The Downtown LA Film Fest: grand opening, shaky day 2
It's the worst nightmare of both filmmaker and film festival organizer: you're all set to go, you've put your faith in the system, and suddenly...the thing won't play.
Or maybe the filmmaker withdraws the movie. The first annual Downtown LA Film Fest was unlucky enough to be hit by a perfect storm on day two.
But let us not focus on the negative. The grand opening, at the Orpheum theater downtown, was very nearly a full house, and managed to please the masses with -- gasp -- a black and white romantic comedy!
To be fair, calling IN SEARCH OF A MIDNIGHT KISS a romantic comedy is a bit like saying CLERKS 2 is as well -- technically correct, but I was ill-prepared from the trailer for the sheer number of hilariously dirty jokes in a film compared in the festival program to ONCE. ONCE would never, ever, at any stage, have had a scene involving the use of Photoshop to create the perfect masturbation image of a best friend's girl. I'm pretty sure about that.
BEFORE SUNRISE is a better comparison -- two people talking, and talking, and all the while you wonder if they'll get it on by the end. Except both of them, while entertaining, seem slightly annoying as human beings, she especially with her chain-smoking and ruthless serial-dating tactics. I'd have given up on her early on. But the film itself...not annoying. And makes great scenic use of downtown LA, so it's perfect for this fest.
The after-party, at the penthouse loft of Pacific Electric, was even more packed than the screening, with a line that apparently stretched so far around the block that it interfered with the crowd for an adjacent party held by Robert De Niro. It's awesome when so many people come out, but it was crowded in there, and the food servers would often avoid you. I think I only got hold of a shrimp once, but boy, there were plenty of sliced beet & ricotta hors d'hoeuvres to go around!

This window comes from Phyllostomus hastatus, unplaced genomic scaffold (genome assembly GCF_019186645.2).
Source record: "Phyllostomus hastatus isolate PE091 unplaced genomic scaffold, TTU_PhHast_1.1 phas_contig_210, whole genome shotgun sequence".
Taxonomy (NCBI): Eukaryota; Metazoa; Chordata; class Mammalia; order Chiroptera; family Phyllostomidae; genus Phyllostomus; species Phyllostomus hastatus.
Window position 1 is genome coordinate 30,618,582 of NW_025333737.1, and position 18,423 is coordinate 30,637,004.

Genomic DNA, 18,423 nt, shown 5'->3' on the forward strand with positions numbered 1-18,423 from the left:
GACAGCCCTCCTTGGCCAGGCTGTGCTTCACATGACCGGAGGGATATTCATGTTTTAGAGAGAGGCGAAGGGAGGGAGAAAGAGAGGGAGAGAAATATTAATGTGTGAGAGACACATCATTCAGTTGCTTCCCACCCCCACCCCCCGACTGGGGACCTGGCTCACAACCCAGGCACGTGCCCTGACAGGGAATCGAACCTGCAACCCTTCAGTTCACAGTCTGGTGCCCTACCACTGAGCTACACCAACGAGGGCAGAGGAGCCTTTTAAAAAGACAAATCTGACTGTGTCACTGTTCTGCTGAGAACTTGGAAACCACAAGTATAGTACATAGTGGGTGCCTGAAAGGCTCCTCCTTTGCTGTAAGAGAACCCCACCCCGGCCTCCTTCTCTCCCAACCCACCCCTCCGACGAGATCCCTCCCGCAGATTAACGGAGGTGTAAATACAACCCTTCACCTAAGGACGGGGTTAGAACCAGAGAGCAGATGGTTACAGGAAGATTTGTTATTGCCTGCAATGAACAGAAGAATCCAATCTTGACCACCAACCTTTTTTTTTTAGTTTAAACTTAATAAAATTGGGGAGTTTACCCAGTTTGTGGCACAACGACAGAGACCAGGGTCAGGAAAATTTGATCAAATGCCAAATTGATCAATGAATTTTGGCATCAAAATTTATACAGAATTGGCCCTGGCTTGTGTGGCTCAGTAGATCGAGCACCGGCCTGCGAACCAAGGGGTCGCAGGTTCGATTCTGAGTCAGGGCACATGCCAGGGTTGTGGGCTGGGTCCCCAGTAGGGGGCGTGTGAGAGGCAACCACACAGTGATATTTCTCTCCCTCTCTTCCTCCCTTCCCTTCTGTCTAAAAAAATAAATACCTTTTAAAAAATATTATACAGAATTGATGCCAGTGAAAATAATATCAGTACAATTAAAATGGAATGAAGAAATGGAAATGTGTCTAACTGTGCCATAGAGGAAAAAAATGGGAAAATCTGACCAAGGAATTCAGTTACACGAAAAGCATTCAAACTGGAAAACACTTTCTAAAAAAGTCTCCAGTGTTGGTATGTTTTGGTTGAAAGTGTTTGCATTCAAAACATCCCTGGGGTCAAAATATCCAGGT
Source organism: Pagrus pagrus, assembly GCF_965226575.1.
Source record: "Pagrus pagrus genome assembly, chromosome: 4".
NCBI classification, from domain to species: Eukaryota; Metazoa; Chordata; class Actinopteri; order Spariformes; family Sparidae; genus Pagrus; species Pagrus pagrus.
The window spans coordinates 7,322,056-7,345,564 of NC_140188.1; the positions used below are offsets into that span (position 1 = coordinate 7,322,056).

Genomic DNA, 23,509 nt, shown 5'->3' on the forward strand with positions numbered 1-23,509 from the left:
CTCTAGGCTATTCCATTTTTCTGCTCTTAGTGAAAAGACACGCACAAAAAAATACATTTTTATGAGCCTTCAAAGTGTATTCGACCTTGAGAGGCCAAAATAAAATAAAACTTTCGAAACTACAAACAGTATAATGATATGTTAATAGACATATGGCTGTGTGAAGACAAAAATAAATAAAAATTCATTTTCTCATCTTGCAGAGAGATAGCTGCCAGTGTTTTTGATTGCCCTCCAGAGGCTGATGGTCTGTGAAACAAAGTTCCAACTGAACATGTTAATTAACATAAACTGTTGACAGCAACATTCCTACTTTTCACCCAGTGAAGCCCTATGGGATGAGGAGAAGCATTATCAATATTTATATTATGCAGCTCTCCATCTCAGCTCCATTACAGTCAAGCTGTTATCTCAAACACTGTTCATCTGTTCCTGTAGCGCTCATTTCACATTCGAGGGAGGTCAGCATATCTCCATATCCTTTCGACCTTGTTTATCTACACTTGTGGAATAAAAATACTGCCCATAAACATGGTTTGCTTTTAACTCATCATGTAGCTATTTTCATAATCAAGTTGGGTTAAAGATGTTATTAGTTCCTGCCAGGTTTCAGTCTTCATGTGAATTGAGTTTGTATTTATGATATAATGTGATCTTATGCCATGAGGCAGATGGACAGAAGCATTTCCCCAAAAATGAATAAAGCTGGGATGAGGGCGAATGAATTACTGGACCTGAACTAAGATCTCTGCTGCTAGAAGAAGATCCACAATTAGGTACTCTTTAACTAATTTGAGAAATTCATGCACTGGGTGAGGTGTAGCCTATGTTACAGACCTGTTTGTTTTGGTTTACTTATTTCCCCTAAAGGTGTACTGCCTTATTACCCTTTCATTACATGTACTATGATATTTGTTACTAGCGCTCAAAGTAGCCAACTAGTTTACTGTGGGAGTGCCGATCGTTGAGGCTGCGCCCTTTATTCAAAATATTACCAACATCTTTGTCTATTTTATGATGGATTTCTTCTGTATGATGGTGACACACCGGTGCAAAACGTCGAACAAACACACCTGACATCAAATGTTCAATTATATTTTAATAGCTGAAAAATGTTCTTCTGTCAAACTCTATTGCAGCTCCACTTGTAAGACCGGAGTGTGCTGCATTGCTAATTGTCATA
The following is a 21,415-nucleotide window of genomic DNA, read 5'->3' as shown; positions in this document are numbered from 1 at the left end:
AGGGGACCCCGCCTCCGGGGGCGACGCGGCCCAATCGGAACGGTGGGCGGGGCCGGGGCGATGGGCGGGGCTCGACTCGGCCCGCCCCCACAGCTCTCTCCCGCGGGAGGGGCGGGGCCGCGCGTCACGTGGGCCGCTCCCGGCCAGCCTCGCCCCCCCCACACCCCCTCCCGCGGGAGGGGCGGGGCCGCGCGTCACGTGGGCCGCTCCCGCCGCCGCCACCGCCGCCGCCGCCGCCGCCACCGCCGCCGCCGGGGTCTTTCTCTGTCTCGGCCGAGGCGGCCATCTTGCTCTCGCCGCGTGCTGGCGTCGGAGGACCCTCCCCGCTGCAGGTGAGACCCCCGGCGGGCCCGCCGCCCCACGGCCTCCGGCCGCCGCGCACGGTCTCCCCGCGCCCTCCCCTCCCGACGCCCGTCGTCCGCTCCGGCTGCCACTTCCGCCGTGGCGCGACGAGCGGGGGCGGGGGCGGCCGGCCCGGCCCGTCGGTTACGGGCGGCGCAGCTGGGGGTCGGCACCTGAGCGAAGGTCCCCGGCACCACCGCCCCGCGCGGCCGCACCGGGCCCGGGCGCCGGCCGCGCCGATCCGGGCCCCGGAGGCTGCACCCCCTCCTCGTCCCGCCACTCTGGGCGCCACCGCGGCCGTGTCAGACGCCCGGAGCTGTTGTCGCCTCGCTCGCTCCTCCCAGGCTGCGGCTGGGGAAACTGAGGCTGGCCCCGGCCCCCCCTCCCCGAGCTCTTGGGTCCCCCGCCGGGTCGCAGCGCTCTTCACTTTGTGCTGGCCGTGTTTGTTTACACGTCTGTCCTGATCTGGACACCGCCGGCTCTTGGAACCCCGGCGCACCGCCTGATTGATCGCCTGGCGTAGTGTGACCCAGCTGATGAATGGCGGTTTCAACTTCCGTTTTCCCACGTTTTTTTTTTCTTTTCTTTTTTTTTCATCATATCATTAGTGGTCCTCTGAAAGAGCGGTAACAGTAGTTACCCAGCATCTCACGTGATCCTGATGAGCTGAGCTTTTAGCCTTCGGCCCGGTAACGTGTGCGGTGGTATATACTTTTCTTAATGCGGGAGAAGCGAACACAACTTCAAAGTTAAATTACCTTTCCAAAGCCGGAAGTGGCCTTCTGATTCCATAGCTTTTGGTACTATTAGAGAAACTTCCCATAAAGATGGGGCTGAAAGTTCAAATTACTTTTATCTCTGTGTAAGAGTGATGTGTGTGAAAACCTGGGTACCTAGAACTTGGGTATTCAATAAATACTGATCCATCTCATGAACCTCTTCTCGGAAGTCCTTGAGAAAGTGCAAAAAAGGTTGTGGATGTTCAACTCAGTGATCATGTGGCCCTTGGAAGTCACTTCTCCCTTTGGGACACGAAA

The biggest celeb I saw at the party was THE RINGER director Barry Blaustein, currently at work on a new documentary project. And the evening ended with me and festival programmer Roger Mayer drinking Jack-and-Coke in some Japanese bar where off-key Michael Jackson was the karaoke hit of the night. I don't remember much after that.
On day 2, I discovered one of the catches of this festival -- the venues aren't all near each other. You can break a real sweat walking from the Orpheum to the Laemmle Grande, and I did, though it wasn't even exactly worth it because I didn't end up seeing anything at the Laemmle Grande, because that was when the dreaded technical difficulties hit. After waiting an hour, I couldn't take another "Thank you for your patience," as I had none of it left to give. So, walked back to the Los Angeles Theater, through many streets that smelled vaguely human waste-ish. (One could of course drive, but then you'd have to pay each new time you park.)
Back there, AUDIE AND THE WOLF -- a horror-comedy about a docile wolf who turns into a bloodthirsty man when the moon is full -- was just starting, but I'd already seen it, and the auditorium looked crowded. Every time a gory act of violence occurred onscreen, one or two people would walk out, which was funny.
Me, I ended up hanging with this dude, Paul "Fig" Fegen, an attorney and magician wo did some card tricks. I like his fashion sense.
For whatever reason, the follow-up film, THIS IS THE LIFE, a music documentary directed by publicist-turned-filmmaker Ava DuVernay, didn't end up screening. But there was a wild after-party at the Barker Block lofts, with three different rooms full of differing beverage options, among them a Thai beer called Phuket. I guess you can get Phuk'd up quickly on that stuff. Which ought to be their advertising slogan.
The Downtown LA Film Fest continues through Sunday at various venues, and glitches aside, it's a great scene. Come check it out.
But don't walk as much as I did, or you'll suffer the chafes and arrows of outrageous fortune -- or something.
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